After working at A.T.U Auto-Teile-Unger headquarters for over six years, there’s a new challenge calling on January 1st, 2009, and hopefully, it’s for a long time again.
I guess it’s a good time to look back:
Starting as a trainee in their user help desk, I quickly managed to change into Linux server administration. It was my first own field of duty at A.T.U! But these servers nearly always became database servers in the end, so my curiosity made me occaisonally looking into this “application” running on “my” Linux boxes as well. And this turned out to be sticky business: Much quicker than I could realize I have been called “our database administrator”. In the beginning, I have been fairly free from any database or Oracle knowledge, but there was no other chance than “learning by doing”. Oracle University classes supported this process, but you will always have to learn on the job, otherwise you end up as a puppet of web tutorials and/or as a fool. But for still being a trainee, this was the greatest job you can have in the world: Individual responsibility and all the time in the world to learn to cope with it.
My first own project
An example for learning by doing: My first production database to set up was a brand-new Oracle 10gR1 RAC, about two weeks after the official release date. A.T.U did need the clustering features, so a developer and me spent more than half a year on adopting RAC and DataGuard technology for the php intranet application. And this at a time, when no Oracle support engineer did know anything about the Oracle Clusterware (CRS) or Automatic Storage Management (ASM). If you ever tried a brand-new Oracle release, you know what this meant.
But, the system went into production after that time, and was more relieable and more powerful than the old 9i single instance box.
For an IT technican, there is one most-unpopular topic: Licensing. Software companies are trumping each other with confusing licensing models, one of the worst examples is Microsoft. Being a deep-hearted Linux guy, managing Redmond licenses was one of the ugliest jobs ever to do. But at least, introducing a license management process and -software (softwaremanagement.org) for the affiliated group was good for my general education, and it sharpened my legal senses. And, last but not least, I learned to appreciate GPL and OpenSource ideas in a very new way.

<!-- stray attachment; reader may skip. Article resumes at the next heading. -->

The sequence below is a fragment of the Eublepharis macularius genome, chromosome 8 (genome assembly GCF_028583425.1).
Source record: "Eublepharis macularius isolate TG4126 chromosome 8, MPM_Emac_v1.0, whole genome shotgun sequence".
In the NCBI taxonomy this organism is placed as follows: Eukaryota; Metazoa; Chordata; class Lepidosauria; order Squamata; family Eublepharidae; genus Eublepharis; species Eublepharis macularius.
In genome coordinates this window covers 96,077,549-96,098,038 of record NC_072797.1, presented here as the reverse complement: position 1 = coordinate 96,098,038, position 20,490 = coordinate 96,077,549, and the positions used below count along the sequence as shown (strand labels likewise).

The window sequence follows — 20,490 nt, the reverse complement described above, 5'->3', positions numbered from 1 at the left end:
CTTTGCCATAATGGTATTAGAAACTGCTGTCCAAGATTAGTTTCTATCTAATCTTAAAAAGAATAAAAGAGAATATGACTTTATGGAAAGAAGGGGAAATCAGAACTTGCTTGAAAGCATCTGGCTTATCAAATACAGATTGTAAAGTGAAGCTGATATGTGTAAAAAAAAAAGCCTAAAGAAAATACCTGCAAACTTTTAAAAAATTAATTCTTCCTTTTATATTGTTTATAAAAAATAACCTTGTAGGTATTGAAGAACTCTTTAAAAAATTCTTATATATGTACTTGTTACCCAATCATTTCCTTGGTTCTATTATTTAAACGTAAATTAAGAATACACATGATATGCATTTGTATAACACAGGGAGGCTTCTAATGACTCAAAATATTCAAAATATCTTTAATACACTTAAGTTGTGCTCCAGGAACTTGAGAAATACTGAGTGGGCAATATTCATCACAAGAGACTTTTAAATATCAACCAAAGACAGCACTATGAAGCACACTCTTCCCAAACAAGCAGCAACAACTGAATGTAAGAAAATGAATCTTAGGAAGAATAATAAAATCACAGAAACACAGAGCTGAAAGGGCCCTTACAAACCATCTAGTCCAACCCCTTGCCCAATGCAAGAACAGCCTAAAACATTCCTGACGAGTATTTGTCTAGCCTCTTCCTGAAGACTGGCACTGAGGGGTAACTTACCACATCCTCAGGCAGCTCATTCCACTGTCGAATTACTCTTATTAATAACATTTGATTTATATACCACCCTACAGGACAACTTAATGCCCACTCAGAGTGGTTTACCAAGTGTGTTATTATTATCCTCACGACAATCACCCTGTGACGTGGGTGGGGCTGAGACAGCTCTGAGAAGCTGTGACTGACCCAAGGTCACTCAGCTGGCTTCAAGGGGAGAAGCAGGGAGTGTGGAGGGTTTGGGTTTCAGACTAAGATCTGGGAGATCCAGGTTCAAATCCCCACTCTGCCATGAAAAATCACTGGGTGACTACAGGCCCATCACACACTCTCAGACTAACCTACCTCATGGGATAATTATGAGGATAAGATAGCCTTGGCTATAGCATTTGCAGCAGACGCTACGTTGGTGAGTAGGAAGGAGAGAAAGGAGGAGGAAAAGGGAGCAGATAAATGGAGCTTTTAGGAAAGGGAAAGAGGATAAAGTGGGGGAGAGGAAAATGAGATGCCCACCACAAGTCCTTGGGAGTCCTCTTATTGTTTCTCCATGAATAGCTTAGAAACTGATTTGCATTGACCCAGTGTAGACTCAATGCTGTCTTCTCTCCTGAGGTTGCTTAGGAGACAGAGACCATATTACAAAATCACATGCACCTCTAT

A big one
Piece by piece, more and more databases were added, like a pearl necklace. But the technological biggest database, and the most complex project has been a communication server for the A.T.U customer relationship management, a kind of credit and bonus card for the customers, interconnecting the card service provider, internal and sales frontend / POS systems. I have been responsible for the IT ressource planning and the IT system technology, starting with specifications, going over to technical contacting to the provider(s) and ending at database fine tuning. Setting up an Oracle MAA system with four RAC nodes, physical standby database and a four-host application server cluster using OCFS2 was a great task, but due to organizational business there has been nearly no chance to enjoy the technology. We went into production exactly as scheduled, with the work of two years done within ten months. It was an honour to work in this great team!
And so on …
Further tasks have been the introduction of Oracle grid Control, setting up the multi-purpose database on RAC, datawarehouse machines with nearly 20TB in size, a database for the customs application, the all-over-design of the new intranet platform backend with single-sign-on based on Kerberos with RAC, Dataguard / MAA and so on.
Working at A.T.U has been highly educational, there have been chances for me I never would have estimated or imagined before. The IT team was really great, taking into account atmosphere, know-how, superiors and colleagues. I am a bit sad to leave that behind, but it was my decision. I repeat what I said several times in the last days: The reason to leave was not A.T.U or within A.T.U, the reason was the new challenge waiting for me!